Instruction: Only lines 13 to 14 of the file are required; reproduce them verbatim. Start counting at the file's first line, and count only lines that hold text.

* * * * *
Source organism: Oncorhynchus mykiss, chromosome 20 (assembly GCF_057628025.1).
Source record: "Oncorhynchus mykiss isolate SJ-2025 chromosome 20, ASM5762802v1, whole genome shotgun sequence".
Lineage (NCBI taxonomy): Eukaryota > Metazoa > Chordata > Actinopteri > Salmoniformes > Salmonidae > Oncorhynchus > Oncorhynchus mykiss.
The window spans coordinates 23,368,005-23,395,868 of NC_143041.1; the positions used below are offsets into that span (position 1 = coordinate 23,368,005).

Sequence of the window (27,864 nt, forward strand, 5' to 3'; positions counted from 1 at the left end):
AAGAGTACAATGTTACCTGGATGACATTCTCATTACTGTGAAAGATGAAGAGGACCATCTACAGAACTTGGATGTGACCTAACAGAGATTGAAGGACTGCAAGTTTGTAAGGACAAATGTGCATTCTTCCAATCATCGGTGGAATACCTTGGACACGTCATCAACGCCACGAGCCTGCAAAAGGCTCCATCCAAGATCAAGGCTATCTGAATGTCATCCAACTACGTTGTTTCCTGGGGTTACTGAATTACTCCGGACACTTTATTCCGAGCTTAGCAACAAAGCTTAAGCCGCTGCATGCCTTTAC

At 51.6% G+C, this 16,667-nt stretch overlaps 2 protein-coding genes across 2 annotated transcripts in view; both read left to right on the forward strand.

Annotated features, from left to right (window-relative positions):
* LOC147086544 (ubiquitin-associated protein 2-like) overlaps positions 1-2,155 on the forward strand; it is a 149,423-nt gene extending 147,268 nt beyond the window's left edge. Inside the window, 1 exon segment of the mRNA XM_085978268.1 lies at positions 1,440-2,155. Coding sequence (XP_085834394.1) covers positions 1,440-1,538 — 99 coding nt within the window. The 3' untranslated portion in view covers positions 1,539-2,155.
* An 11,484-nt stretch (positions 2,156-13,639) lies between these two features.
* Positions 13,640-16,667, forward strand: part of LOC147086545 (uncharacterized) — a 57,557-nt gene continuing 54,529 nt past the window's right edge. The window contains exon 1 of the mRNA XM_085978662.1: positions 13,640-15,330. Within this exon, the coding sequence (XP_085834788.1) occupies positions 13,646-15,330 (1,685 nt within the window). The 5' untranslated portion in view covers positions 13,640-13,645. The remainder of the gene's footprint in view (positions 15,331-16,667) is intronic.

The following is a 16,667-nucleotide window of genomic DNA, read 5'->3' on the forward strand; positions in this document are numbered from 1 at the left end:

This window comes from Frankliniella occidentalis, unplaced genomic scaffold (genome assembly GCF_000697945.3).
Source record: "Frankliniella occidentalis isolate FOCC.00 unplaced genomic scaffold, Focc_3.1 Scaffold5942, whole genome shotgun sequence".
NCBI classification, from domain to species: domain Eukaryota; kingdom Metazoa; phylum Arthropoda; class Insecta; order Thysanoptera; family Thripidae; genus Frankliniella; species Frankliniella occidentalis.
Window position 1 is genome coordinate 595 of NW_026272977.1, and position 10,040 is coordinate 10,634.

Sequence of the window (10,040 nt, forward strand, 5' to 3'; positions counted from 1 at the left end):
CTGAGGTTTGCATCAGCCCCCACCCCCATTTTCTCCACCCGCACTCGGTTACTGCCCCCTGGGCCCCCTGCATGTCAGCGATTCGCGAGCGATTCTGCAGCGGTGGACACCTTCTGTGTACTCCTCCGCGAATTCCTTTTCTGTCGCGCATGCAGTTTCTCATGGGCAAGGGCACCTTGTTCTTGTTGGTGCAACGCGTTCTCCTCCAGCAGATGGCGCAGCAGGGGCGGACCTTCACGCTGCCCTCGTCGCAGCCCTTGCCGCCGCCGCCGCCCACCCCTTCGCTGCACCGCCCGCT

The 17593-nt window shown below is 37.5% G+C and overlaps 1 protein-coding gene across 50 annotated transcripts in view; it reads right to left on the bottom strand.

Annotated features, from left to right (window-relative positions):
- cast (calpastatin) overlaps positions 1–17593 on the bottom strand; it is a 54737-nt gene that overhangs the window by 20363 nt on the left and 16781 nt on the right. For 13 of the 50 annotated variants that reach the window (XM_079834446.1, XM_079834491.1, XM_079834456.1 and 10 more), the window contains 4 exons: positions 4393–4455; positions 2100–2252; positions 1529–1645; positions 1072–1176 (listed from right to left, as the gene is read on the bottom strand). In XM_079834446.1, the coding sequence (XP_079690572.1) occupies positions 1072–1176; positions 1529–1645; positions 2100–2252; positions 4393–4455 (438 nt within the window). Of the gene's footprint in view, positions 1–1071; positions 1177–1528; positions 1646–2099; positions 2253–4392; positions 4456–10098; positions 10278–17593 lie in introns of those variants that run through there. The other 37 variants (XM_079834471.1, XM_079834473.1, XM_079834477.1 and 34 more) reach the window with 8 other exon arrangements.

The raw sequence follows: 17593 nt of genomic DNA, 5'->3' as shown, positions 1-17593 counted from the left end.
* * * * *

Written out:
This window comes from Frankliniella occidentalis, unplaced genomic scaffold (genome assembly GCF_000697945.3).
Source record: "Frankliniella occidentalis isolate FOCC.00 unplaced genomic scaffold, Focc_3.1 Scaffold5942, whole genome shotgun sequence".